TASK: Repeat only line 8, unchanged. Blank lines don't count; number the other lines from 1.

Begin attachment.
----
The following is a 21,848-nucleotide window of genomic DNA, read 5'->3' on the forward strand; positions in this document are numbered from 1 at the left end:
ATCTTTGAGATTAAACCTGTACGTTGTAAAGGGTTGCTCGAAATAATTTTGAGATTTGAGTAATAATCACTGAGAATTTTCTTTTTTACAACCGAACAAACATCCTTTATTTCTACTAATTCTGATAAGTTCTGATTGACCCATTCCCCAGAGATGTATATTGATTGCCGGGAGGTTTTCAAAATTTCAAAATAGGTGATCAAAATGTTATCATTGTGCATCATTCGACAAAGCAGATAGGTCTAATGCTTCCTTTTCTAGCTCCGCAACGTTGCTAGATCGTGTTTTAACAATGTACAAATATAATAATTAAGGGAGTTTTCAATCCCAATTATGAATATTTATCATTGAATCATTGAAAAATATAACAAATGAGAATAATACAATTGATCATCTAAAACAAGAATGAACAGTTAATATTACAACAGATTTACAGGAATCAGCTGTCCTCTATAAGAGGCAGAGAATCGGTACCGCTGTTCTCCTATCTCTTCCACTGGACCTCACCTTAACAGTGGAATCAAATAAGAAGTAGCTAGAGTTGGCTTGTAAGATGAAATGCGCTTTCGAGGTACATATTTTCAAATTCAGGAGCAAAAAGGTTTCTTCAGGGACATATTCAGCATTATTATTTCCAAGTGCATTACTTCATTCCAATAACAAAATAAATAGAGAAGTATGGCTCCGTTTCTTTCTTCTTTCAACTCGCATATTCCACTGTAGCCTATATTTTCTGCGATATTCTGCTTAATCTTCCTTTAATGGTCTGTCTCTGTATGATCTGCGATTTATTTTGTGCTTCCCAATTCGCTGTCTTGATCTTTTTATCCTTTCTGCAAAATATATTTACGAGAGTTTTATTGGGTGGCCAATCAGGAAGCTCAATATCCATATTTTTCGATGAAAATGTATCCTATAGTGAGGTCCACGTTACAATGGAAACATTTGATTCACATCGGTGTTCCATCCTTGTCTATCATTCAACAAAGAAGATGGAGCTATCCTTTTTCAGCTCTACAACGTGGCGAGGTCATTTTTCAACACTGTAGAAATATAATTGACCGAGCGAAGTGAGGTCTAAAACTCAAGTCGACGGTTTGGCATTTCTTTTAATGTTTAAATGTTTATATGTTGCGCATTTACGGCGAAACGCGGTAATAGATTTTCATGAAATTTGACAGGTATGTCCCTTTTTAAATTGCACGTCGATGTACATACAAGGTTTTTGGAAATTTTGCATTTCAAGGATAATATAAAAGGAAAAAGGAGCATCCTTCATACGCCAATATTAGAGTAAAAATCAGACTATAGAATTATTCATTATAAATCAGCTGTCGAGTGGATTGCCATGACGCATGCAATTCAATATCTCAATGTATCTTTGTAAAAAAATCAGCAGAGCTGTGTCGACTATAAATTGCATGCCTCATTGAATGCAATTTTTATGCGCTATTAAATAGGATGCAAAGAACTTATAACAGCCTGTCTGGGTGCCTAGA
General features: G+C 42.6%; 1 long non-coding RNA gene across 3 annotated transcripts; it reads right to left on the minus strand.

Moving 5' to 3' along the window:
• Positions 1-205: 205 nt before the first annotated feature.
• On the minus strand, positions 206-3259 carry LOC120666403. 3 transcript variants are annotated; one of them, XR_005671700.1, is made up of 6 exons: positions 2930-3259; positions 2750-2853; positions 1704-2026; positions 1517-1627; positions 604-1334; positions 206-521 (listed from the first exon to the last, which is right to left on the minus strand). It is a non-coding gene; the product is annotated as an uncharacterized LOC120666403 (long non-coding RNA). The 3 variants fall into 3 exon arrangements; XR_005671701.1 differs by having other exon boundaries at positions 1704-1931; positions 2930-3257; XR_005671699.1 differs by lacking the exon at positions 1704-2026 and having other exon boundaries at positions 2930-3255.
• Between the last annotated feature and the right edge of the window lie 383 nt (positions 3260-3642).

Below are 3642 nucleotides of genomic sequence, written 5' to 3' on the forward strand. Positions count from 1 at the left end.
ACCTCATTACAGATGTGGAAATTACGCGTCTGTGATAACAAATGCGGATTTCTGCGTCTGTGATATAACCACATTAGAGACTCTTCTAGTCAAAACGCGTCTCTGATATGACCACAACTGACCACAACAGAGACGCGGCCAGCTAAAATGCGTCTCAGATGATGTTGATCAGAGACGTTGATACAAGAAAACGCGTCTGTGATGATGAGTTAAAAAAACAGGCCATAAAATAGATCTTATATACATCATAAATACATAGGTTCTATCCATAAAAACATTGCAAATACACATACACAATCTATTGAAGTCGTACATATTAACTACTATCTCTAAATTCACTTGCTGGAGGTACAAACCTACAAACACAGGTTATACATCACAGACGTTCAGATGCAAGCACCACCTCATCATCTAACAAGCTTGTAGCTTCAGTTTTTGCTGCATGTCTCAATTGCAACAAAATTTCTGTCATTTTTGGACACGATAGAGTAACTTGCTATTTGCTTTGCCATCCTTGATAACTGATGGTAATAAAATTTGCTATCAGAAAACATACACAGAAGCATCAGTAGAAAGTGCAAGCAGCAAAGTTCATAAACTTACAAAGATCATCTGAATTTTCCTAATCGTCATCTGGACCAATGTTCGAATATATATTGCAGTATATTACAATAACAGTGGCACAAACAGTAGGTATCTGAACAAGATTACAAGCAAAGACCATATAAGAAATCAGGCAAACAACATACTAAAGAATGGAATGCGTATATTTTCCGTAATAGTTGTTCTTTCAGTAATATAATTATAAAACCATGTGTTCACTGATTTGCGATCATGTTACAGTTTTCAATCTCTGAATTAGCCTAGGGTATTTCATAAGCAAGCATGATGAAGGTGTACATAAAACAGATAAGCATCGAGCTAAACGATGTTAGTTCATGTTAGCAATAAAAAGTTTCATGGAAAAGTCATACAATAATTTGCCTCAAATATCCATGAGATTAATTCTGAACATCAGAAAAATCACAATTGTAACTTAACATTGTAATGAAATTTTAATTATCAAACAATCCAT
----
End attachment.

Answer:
Below are 3642 nucleotides of genomic sequence, written 5' to 3' on the forward strand. Positions count from 1 at the left end.